Welcoming the Secular: A Call to Both Sides

Last week I attended the North American Interfaith Network’s annual conference in Detroit, MI. After four days of panels, community excursions, and intensive networking I returned home exhausted but inspired, with a renewed sense of commitment to promoting interreligious education in the United States.

 

While the conference was a predominantly positive experience, I was frustrated by one thing over and over again: in language, attendance, and format, it was very clear that secular interfaith partners were not being welcomed. It was evident that when inviting speakers, reaching out to organizations, and designing the general experience of the conference, leadership had actively sought out members of minority religious groups, representatives of intra-religious difference as well as inter-religious difference, and cultivated a plurality of voices with unique experiences and expertise. However, there was not a single mention of the possibility, let alone the importance, of including secular individuals and organizations.

 

I was not surprised to see so few secular humanists in attendance (there were two of us), but I was surprised that the very idea of including secularists didn’t occur to most attendees or represented organizations. I know firsthand how difficult it can be to bring atheist and other non-religious communities into interfaith efforts. That is no excuse, though, because there are so many of us who do want to be included, and who are creating our own spaces for inter-belief engagement when we aren’t included in the existing paradigm. Hospitality requires two willing parties: one to invite, and one to accept an invitation. I left NAIN this year exasperated that so few were reaching out to those of us who were standing there, knocking at the door to be let in.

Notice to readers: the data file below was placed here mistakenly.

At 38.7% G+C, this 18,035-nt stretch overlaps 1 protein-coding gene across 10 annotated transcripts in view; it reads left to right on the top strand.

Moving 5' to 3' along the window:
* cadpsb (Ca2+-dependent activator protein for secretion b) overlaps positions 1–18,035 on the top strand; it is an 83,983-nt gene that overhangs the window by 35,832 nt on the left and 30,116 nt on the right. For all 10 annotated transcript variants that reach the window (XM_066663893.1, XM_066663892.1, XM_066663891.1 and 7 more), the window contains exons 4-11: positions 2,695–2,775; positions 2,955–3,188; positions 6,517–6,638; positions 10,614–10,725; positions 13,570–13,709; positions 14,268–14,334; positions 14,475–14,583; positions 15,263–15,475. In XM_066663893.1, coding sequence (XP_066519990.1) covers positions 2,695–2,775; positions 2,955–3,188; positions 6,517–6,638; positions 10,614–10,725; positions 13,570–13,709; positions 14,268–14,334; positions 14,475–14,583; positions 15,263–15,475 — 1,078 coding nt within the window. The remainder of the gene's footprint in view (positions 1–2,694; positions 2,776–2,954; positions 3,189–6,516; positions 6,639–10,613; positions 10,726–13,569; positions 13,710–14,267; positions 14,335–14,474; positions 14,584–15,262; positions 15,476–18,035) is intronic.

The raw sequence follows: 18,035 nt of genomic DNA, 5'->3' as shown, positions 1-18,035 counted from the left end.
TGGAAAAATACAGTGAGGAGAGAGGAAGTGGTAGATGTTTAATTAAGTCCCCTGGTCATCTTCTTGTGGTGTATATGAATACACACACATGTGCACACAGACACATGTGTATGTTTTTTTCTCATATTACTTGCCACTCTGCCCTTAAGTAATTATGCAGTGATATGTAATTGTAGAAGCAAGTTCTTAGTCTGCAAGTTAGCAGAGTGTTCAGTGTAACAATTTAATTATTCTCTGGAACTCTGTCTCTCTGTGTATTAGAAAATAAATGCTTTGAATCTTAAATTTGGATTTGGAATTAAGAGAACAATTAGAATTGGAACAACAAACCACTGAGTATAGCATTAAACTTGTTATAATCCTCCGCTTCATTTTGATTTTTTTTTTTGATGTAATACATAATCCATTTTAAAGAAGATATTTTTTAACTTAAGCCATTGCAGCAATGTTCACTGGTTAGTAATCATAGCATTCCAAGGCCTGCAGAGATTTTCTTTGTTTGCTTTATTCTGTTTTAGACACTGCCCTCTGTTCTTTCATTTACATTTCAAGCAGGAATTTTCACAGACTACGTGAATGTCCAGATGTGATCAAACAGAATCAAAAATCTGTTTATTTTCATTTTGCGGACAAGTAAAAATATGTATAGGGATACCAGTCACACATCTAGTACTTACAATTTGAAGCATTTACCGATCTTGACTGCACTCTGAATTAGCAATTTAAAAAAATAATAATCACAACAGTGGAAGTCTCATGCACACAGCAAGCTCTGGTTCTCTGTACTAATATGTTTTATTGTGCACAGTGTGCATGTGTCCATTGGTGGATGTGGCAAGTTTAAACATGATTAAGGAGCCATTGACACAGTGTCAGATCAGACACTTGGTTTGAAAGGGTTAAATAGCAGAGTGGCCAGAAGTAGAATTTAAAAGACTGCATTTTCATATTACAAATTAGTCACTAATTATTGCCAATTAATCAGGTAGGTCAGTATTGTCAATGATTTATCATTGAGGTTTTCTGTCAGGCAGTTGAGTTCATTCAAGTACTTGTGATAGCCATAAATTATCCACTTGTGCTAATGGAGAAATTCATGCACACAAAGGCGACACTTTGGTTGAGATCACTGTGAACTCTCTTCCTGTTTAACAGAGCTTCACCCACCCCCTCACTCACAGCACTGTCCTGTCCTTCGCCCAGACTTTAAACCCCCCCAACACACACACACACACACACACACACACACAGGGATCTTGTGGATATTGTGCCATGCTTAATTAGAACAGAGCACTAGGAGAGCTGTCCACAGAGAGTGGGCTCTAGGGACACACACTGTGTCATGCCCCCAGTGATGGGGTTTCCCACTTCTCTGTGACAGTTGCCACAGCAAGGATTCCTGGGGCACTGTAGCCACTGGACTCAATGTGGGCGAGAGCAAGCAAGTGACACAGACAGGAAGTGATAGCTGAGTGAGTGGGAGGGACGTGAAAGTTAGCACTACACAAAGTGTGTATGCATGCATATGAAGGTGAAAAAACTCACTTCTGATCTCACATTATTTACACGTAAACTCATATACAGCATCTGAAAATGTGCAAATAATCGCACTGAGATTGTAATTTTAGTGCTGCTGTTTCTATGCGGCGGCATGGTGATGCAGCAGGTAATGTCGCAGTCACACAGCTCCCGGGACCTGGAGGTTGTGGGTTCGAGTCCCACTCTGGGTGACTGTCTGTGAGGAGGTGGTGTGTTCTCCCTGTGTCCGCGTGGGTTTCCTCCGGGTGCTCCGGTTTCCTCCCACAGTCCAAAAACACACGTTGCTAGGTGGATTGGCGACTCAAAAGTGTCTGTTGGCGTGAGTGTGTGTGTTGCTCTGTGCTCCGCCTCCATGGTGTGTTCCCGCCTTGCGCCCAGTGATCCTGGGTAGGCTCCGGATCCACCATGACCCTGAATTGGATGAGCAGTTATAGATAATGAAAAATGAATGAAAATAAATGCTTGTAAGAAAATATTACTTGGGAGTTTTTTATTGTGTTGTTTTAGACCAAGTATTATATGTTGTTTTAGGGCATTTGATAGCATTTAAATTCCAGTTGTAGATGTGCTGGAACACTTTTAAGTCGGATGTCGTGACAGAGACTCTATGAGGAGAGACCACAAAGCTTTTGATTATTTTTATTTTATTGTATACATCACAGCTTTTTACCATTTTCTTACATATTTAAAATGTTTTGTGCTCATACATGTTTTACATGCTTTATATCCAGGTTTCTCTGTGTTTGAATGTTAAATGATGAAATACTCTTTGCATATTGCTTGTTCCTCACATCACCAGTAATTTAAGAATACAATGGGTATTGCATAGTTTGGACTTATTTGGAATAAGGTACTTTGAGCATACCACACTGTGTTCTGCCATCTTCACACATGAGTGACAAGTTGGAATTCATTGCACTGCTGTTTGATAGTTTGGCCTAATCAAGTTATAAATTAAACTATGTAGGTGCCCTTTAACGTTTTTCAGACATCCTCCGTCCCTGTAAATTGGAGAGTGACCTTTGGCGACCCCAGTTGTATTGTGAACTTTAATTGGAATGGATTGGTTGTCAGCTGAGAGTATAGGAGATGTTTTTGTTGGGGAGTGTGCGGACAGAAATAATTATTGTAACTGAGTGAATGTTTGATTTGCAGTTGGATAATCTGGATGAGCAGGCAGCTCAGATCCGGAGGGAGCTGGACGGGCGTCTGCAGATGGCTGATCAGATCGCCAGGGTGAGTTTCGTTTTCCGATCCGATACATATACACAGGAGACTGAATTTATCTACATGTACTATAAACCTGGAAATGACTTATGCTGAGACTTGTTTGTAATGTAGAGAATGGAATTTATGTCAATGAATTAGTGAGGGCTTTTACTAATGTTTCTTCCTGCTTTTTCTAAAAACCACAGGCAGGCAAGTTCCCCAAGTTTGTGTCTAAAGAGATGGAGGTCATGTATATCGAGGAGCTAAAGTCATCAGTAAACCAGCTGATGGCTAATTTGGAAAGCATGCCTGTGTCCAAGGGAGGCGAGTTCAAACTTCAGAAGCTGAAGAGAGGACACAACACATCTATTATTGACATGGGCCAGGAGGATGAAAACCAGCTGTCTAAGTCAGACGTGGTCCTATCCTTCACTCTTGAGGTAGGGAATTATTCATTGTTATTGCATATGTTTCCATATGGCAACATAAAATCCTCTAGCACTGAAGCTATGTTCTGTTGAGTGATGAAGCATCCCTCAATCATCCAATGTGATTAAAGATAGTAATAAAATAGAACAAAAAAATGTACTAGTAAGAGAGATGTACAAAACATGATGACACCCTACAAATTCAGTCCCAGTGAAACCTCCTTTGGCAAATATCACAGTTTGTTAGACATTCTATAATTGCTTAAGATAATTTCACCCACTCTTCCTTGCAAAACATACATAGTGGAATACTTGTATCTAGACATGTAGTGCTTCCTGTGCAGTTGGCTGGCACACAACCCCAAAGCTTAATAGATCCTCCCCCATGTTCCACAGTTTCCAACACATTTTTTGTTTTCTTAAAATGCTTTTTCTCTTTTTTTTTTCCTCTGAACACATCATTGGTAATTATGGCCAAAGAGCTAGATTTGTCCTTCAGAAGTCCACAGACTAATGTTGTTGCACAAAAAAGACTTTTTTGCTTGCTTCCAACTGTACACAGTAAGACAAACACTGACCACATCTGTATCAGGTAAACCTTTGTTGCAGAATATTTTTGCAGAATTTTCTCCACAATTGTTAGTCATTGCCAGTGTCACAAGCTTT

Many folks are nervous about intentionally including secular humanist, atheist, and non-religious community leaders. I’ve been told this is in part because they fear that such inclusion will require them to downplay the importance of their own faith tradition or beliefs. This touches on a major critique of interfaith work, which is that “interfaith” is too often misdirected to finding the lowest common denominator of religious experience (I will dig into this more in another upcoming post). One gentleman told me he didn’t want interfaith dialogue to become discussions of life experiences where he can bring his religious identity into it only minimally, because it felt condescending, as though religion was an afterthought or a minor detail, when to him it is the central point. He spoke about his community being dominated by secularists, and about interfaith as an opportunity for people of faith to come together to celebrate their faith traditions without being hampered by the non-religious.

 

Interfaith work comes down to hospitality and community building. Including the secular in interfaith work does not necessitate a radical shift in how we approach the sharing of traditions, beliefs, and goals. It begins with minor differences in language. We welcome the secular when instead of saying “Every person of faith has something to teach us” we say “Every person has something to teach us”. We can talk about everyone in our community coming together for social justice, for cultural and religious literacy, and to learn from and about one another, instead of talking about communities of faith coming together to form one diverse community of faith. It’s only been in the last couple decades that interfaith collaboration in the United States has sought to include non-Abrahamic faiths, minority traditions, and spiritualism. My hope is that when secular humanists are intentionally invited into that space, I have the awareness to leave the door open behind me, ready to welcome the next group to be invited in. How can we be effective if we aren’t inclusive?